World Wheat Production Boosted, Approaching Last Year’s Record
World wheat production in 2017/18 is forecast at 751.2 million tons, up 6.3 million tons this month and less than 3 million tons behind last year’s record. Foreign wheat production is also boosted 6.3 million tons this month (the U.S. change is marginal), and is projected 12.5 million tons ahead of last year’s record.
Wheat production forecasts for several countries in the Northern Hemisphere have been revised this month based on harvest reports and official information. The largest increases in wheat output this month are for India, European Union (EU), Russia, Turkey, Canada, and Morocco.
Southern Hemisphere wheat production prospects were reduced this month, with Australian output projected 1.0 million tons lower, at 21.5 million tons. Wheat has reached maturity in the northeast, while wheat in the southern and western regions is going through the last stages of the reproductive period.
Exceptionally dry, warm weather—starting in August and continuing during the critical month of September—reduced wheat prospects in several growing regions of the country. The drought was especially severe in the northeastern part of Australia—in the States of New South Wales and Queensland—reducing the projected national average yield. On the other hand, in the State of Western Australia (which produces 35-40 percent of the country’s wheat), timely September rains are expected to benefit the crop, which at that time was still in its filling stage.
See the largest country changes with brief explanations in table A, while map A shows every production change made this month.
Projected 2017/18 World Wheat Feed Use Up This Month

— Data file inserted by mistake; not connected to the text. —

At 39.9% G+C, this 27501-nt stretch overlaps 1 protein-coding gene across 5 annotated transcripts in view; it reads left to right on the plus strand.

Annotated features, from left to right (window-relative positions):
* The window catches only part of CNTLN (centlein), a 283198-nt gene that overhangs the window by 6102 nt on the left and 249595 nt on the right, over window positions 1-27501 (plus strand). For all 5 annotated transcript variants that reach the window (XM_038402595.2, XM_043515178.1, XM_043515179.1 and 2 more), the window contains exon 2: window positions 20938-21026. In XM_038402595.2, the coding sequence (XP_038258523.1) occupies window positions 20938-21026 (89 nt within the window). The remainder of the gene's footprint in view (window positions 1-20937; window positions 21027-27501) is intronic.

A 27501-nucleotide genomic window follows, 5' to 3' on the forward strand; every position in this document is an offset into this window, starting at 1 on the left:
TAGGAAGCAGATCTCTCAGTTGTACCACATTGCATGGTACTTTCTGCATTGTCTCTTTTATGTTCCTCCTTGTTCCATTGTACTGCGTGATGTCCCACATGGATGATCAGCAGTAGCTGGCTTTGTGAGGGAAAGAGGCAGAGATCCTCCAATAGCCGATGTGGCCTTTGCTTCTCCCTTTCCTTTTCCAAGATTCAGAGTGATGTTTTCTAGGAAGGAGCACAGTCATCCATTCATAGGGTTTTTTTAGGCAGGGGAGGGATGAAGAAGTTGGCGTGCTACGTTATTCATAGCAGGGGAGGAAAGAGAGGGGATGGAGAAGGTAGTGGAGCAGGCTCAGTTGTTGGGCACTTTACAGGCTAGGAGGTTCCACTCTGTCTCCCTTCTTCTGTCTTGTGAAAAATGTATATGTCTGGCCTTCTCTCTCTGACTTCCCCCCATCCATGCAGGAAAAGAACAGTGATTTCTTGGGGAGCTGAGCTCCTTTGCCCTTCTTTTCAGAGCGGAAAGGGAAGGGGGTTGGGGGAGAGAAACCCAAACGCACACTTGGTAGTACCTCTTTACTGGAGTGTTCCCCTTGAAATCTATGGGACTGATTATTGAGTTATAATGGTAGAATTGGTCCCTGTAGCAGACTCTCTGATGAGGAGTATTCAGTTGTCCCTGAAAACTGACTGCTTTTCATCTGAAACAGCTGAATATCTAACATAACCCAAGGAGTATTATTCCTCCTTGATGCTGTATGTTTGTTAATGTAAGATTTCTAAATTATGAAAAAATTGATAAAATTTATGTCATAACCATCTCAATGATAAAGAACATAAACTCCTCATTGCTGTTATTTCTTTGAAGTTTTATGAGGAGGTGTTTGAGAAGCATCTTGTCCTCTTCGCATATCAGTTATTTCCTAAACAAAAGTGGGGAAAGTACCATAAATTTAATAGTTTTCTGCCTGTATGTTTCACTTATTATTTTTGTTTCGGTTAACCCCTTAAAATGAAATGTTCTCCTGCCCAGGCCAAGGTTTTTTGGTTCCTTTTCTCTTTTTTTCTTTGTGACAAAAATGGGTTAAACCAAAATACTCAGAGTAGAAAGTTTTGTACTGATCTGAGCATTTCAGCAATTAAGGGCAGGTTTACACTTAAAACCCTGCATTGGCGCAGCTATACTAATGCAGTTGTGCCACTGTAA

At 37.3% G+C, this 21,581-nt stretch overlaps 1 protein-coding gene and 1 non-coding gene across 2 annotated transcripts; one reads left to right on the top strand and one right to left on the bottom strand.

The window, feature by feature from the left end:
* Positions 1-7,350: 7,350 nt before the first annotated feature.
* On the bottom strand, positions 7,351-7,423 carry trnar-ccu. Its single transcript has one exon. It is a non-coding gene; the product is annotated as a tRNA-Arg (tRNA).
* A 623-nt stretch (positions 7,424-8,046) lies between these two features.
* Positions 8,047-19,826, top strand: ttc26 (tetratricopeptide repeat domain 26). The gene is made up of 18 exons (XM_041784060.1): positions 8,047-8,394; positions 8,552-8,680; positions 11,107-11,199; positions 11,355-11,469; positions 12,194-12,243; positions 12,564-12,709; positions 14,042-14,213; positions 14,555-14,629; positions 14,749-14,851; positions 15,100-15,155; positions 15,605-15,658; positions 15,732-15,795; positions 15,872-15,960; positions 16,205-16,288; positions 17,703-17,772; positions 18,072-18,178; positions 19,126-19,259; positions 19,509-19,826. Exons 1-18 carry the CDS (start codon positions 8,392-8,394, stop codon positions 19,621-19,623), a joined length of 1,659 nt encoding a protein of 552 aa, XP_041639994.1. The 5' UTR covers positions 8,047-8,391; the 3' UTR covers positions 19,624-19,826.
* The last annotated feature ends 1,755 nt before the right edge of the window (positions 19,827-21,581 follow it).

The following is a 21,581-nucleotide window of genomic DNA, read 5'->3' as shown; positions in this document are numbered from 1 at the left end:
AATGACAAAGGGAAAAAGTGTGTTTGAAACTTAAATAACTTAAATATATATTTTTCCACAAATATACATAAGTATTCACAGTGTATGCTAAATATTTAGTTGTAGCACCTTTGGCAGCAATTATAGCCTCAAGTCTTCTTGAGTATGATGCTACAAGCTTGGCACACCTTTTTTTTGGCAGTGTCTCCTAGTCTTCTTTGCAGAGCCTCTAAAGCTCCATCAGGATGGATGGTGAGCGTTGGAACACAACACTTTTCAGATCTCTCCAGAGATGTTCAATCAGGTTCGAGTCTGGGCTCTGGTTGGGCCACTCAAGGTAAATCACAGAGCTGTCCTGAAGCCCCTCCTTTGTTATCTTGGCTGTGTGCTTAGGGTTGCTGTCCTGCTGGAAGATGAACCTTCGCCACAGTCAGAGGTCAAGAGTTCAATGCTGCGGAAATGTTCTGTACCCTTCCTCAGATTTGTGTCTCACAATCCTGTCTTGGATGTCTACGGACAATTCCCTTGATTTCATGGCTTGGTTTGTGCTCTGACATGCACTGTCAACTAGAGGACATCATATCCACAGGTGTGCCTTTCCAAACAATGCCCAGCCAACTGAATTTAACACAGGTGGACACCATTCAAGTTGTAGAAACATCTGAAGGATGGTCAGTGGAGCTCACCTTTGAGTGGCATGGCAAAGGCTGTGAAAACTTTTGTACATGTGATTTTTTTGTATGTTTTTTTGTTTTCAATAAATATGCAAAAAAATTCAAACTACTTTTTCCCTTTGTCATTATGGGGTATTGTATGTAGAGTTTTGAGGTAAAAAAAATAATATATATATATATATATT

Foreign wheat consumption for 2017/18 is forecast up 2.9 million tons this month to 708.7 million tons.
Global domestic wheat use is also increased, though by a smaller amount than foreign consumption, given a decline in U.S. feed consumption (for the U.S. discussion, see the domestic section). Most of the foreign increase is for wheat feed and residual use, up 1.7 million tons this month to 138.2 million tons. Wheat feed and residual use includes losses in storage and handling. With more low-quality wheat and limited storage, losses in the EU and Russia are expected to affect their feed and residual use this year.
See specific country changes in wheat feed use, with brief explanations in table B. Food, seed, and industrial use is raised this month by 1.7 million tons, led by India, which is expected to use 1.0 million more tons of wheat as its supplies grow.
World Wheat Ending Stocks Prospects Projected Higher for 2017/18
World wheat beginning stocks for 2017/18 are projected 0.7 million tons higher this month and wheat production is boosted 6.3 million tons. Projected wheat consumption is also increased, but not enough to offset expanded wheat supplies. Therefore, world wheat ending stocks for 2017/18 are projected up 5.0 million tons this month to reach a new record of 268.1 million tons. Multiple changes in wheat ending stocks are made this month as a result of specific countries’ production and trade revisions (see map B).
World Wheat Trade Unchanged and Ahead of Last Year’s Record
Projected 2017/18 world wheat trade for the July-June international trade year is unchanged at 181.9 million tons, and is expected to be above last year’s record. Export prospects for a number of countries are revised to reflect changes in wheat supplies, policies, and competitiveness. Reduced production and higher prices in Australia suppress exports for a second month in a row, down 1.0 million tons to 20.0 million. Higher wheat output for Canada supports its higher projected exports. Strong export sales justify an increase in Argentine wheat exports.
With increased wheat output, India is projected to import 3.5 million tons of wheat in 2017/18, down 0.5 million tons from the previous projection. Turkey is also projected to lower its imports by 0.5 million tons, as its wheat supplies are growing.
For at-a-glance information on this month’s changes in wheat trade with country-specific details, see table C; and for all changes in imports, including the smaller ones, see map C below.